Fig.2. Fluorescence spectra of TPPS, in buffer solution: (a) pH 4.0, excitation and pH 7.0, excitation at 410 run, concentration 10d5 M; (b) pH 5.0, excitation and excitation at 410 nm, concentration 10M5 M.

750

600

at 433 NII at 433 nrn

280

pH

value

Fig. 3. Effect of pH on the relative fluorescence intensity of TPPS.,, excitation at 433 nm, detection at 673 nm and excitation at 410 nm, detection at 648 mn; concentration 10e5 M.

pH-vo

lue

Fig. 4. Effect of pH on the fluorescence decay time, excitation at 420 nm, detection at 610-685 nm, concentration 10S6 M: X, short component, 0, long component.

3.2. Time-resolved rneasur~ of solutim The results of the fluorescence decay measurements are given in Fig. 4. Excitation was performed at 420 nm, and fluorescence was detected in the spectral range from 610 nm to 685 nm in order to obtain decay data

281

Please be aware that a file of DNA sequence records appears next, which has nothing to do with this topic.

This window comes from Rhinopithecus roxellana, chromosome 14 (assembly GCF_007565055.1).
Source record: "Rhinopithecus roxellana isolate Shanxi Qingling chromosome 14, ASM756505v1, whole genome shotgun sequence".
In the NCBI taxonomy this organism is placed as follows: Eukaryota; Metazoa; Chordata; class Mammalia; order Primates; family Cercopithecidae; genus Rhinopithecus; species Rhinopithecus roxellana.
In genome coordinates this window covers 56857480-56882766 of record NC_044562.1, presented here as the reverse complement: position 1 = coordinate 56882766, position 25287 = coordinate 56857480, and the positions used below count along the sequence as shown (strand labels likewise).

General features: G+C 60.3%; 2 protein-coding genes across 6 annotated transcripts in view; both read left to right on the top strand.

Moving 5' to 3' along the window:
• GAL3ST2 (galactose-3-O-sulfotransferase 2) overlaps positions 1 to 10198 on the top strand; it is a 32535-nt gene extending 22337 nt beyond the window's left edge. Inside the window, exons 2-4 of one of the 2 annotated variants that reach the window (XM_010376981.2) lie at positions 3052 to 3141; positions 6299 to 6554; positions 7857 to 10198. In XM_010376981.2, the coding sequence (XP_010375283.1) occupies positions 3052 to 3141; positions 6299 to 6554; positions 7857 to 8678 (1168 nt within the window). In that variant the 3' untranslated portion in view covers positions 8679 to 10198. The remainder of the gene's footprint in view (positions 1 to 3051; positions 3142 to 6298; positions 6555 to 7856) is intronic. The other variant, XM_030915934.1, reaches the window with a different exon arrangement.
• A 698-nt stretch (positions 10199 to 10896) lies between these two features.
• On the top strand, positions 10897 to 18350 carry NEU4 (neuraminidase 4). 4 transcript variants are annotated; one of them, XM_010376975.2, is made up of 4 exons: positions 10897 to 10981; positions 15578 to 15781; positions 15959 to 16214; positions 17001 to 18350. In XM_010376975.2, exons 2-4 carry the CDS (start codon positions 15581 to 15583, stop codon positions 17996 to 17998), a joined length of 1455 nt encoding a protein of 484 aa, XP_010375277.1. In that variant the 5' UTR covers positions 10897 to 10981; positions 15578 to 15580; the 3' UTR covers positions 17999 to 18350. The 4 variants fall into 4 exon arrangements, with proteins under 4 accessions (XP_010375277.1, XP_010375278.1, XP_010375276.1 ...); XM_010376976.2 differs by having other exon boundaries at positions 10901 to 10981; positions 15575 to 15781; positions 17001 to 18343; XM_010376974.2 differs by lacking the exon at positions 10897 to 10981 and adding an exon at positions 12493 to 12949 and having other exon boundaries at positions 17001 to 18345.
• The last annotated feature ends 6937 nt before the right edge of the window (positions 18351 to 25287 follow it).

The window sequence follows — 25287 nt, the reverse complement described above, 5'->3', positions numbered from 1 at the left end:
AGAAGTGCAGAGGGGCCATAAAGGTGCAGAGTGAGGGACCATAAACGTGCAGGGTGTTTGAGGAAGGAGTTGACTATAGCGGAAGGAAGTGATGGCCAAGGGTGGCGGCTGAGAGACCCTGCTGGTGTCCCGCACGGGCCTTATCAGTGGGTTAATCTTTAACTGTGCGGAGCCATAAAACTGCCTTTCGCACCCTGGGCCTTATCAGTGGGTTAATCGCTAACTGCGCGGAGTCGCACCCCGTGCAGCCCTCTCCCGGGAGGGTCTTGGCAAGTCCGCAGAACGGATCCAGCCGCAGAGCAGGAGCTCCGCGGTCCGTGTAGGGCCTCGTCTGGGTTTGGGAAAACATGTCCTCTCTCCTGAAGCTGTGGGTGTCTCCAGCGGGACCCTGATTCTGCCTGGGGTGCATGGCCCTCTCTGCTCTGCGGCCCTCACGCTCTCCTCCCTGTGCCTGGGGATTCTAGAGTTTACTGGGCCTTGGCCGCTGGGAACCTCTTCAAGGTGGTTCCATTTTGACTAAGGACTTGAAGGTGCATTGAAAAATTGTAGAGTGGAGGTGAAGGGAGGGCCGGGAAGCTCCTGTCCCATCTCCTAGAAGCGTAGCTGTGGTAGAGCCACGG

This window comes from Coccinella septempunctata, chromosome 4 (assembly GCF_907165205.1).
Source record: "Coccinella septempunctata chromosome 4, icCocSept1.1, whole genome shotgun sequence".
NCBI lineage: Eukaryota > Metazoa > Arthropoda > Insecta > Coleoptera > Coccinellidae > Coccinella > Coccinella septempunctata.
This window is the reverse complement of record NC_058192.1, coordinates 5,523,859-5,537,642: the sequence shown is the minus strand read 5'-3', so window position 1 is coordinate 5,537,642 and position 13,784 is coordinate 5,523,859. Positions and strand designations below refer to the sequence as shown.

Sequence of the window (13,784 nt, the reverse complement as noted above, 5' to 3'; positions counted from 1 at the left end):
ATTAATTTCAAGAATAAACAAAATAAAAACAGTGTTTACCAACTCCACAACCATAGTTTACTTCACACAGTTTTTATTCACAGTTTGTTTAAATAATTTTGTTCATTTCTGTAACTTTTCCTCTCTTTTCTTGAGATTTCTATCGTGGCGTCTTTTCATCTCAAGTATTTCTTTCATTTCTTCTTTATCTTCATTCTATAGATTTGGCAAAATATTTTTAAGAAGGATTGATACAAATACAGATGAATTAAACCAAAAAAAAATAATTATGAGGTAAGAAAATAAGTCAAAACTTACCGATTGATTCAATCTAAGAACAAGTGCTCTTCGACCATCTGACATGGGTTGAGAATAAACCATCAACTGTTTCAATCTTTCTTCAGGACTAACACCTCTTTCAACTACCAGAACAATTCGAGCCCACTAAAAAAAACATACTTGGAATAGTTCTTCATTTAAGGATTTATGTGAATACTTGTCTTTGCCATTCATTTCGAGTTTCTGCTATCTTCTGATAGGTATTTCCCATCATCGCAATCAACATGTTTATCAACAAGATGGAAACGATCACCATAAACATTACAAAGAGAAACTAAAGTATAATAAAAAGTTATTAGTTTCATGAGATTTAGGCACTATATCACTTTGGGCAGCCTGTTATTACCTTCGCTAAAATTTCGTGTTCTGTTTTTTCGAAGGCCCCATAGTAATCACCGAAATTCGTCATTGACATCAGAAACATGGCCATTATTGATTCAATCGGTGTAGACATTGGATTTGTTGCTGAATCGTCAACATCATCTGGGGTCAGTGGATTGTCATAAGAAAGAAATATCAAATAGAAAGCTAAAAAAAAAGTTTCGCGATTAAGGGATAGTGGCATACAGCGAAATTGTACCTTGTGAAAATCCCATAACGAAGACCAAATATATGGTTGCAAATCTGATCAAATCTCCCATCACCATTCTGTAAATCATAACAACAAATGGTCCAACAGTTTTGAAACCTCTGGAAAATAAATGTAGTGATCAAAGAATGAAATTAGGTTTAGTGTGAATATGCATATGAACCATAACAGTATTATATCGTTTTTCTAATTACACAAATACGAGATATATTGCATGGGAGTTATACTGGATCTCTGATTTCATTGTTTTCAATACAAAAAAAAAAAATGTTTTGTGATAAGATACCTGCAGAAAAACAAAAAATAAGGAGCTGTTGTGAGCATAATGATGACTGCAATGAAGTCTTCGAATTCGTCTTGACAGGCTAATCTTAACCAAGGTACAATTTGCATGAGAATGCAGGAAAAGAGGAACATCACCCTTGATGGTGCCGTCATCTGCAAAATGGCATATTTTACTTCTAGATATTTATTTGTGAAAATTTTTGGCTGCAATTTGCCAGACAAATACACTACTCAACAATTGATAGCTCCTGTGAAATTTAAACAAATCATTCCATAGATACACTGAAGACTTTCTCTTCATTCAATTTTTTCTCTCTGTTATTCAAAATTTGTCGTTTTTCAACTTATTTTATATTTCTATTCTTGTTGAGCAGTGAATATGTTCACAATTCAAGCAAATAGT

from all species simultaneously. At pH 4 only one decay component of 3.5 ns can be deduced, which is attributed to the emission of the dication. This decay time is in excellent agreement with the value for the monomeric dication reported by Harriman and Richoux [ 181. The evaluation of decay data at higher pH, however, shows two components, a short component increasing from 3.5 ns to an average value of 5.0 ns as the pH value exceeds 5, and a long decay time fluctuating between 9.6 ns and 12 ns [ 191. The increase in the decay time of the short component between pH 5 and pH 6 indicates a change of the protonation state, the 5 ns value might therefore be assigned to the monocation. However, we should mention that Abraham et al. [20] argue against the existence of a monoprotonated species. The long component shows an average decay time of 11.4 ns in the range between pH 6 and pH 9. This decay component is assigned to the neutral molecule. As shown in Fig. 3 both the neutral form and the dication are present at pH 5. Since the absorption band of the diacid overlaps with the emission band of the unprotonated species, the fluorescence emission of the neutral species is partially quenched which results in a somewhat shorter decay time of 9.6 ns. 3.3. Tim-resolved measurem,ents of single cells Time-resolved measurements of epithelial cells from rats (RR 1022) incubated with 10e5 M TPPSl and kept in the dark show two decay components: 2.6 + 0.9 ns and 10.6 + 0.9 ns. After irradiation (350-450 run) with approximately 7 J cm-2, the decay times change to 4.6 L-0.3 ns and 13.4 + 1 .O ns [ 191. Within error margins these fluorescence decay tunes are in agreement with those obtained from a buffer solution of pH 5 and those with a pH value greater than or equal to 6 respectively. As pH 5 only occurs in cells within lysosomes [21], we conclude that TPPS, is mainly localized in the lysosomes before irradiation which is in agreement with recent findings of Berg and coworkers [ 7,22 ] and Riick et al. [ 23 ]. During irradiation, lysosomes are damaged by the photodynamic action of the photosensitizer, and TPPS, is released into the surrounding cytoplasm (approximately pH 7.4) which is supported by the increase in the decay time of the short component. 3.4. MicrospectroJluorcmRtric m.emrem,ents in single cells Figure 5 shows the fluorescence emission spectra obtained from epithelial cells from rats (RR 1022) incubated with lop5 M TPPS( kept in the dark (Fig. 5(a)) and after irradiation with 6 J cme2 at 420f 12 run (Pig. 5(b)). Corresponding to our measurements in solution, the unprotonated species is excited around 400 run (upper curve), whereas the dication is preferentially excited around 440 run (lower curve). Compared with the solution emission spectra (Fig. 2(a)) the maxima of the unprotonated species are red shifted by about 10 nm, whereas the spectrum of the dication is slightly blue shifted, showing a maximum at about 660 run. Since coexistence of both species is connected with a pH value around 5 we conclude using the same argument